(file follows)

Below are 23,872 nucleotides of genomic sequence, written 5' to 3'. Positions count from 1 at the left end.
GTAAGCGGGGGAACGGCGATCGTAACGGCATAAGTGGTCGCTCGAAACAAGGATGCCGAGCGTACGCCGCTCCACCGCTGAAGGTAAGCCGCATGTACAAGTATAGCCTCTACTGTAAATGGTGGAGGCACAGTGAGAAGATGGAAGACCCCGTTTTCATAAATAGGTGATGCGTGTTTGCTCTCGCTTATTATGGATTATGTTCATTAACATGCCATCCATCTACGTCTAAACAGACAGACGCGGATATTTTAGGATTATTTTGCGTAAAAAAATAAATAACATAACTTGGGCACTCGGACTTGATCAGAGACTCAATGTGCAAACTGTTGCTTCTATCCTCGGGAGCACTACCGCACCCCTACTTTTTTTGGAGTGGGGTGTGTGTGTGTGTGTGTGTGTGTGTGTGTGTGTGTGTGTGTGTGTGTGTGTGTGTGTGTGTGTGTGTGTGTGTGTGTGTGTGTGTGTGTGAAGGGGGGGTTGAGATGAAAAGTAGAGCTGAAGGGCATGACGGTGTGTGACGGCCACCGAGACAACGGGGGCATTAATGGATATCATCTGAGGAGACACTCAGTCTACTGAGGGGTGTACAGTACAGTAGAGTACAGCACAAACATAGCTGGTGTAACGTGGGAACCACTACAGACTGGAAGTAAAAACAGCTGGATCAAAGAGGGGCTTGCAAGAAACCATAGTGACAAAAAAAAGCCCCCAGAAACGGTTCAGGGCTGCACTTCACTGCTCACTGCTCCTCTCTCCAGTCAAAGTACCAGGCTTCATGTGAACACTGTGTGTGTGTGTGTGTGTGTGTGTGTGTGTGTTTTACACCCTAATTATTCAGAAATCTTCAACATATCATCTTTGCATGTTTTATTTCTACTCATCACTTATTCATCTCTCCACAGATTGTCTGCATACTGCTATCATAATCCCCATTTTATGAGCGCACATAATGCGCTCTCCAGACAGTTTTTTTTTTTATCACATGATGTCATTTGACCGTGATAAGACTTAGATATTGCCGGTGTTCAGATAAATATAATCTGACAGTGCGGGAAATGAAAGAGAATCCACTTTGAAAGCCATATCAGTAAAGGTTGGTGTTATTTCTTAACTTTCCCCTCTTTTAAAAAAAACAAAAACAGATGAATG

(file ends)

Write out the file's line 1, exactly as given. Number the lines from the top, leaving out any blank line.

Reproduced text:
Below are 23,872 nucleotides of genomic sequence, written 5' to 3'. Positions count from 1 at the left end.